After years of discussion, St. Thomas More Academy in Buckeystown has been recognized by Archbishop Edwin F. O’Brien as a Catholic school.
“It’s a great relief,” said Joe Slattery, president of the school’s board of directors.
The school will remain independent and not an Archdiocese of Baltimore school. In years past, the school was not allowed to publicly advertise it was a Catholic school, but instead referred to itself as a school in the Catholic tradition.
St. Thomas More opened 10 years ago and currently has 95 students enrolled, with 110 registered for this coming fall. Slattery said the Catholic designation will strengthen relationships with local priests, who can now celebrate Mass at the school and offer sacraments. It will also assist in marketing efforts.
In a May 20 letter to Slattery, Archbishop O’Brien said St. Thomas More would be recognized as a Catholic school if it implemented the archdiocese’s human sexuality program, further aligned their curriculum and expanded and implemented professional development opportunities.
The archbishop wrote a similar letter two years ago, but the school’s leadership balked at the implementation of the human sexuality program. Slattery doesn’t anticipate similar challenges.
“It came through a lot of discussion, but fruitful discussion,” Slattery said. “We overcame the largest hurdles.”
In his letter, the archbishop said if there are “deviations” from the conditions, he had the right to rescind the recognition.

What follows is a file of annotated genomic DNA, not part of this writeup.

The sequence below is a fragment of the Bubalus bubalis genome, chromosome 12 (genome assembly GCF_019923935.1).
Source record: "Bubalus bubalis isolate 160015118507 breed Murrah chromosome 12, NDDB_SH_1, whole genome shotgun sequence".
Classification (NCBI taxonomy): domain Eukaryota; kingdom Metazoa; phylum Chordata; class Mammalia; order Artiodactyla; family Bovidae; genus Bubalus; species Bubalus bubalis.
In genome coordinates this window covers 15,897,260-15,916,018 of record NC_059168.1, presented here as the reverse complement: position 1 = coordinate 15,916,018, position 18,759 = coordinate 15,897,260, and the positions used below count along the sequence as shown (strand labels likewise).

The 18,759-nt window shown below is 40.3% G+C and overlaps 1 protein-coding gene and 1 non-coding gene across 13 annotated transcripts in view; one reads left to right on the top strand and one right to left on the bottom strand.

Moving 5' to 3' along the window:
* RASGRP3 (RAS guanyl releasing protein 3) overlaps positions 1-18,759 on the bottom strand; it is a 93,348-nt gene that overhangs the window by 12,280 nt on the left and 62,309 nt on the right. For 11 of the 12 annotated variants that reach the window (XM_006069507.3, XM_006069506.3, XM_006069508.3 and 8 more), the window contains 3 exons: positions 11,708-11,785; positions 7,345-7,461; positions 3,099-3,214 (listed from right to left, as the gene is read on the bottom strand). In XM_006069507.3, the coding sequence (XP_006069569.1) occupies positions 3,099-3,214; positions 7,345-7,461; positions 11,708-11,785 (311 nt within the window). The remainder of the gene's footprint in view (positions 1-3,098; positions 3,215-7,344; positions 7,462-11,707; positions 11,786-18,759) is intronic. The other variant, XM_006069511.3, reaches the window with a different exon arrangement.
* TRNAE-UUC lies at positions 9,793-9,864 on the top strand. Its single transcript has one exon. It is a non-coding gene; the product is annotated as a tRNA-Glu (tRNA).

“Please extend to all within the St. Thomas More Academy community my good wishes and blessings as we move forward in strengthening the mission of Catholic education in the Archdiocese of Baltimore,” he wrote.
The school renewed its efforts to earn the designation recently and hosted a visiting team from the archdiocese April 20, 21 and 22. The team, chaired by Sister of St. Joseph Helen Wiegmann, submitted recommendations to Dr. Ronald J. Valenti, superintendent of Catholic schools. Dr. Valenti submitted those recommendations to the archbishop with his endorsement.
The visiting team will return in the spring of 2011 for another review.
Dr. Valenti told The Catholic Review that he feels the school has moved in a positive direction and that the human sexuality program is no longer a stumbling block for the school community. In the past, he said, some have misunderstood the component as sexual education, while he said it’s part of the catechesis teachings of the church.
“It appears to us they are making every effort to comply with these conditions,” Dr. Valenti said. “We feel in good faith they have met their part of the bargain. We are very pleased that this worked out in the manner it did.”
The archbishop also said he expects the school to submit a quarterly report on the progress of the expectations to the superintendent’s office.
Slattery said families were excited when told the archbishop’s recognition.
“It has been received very, very well,” Slattery said.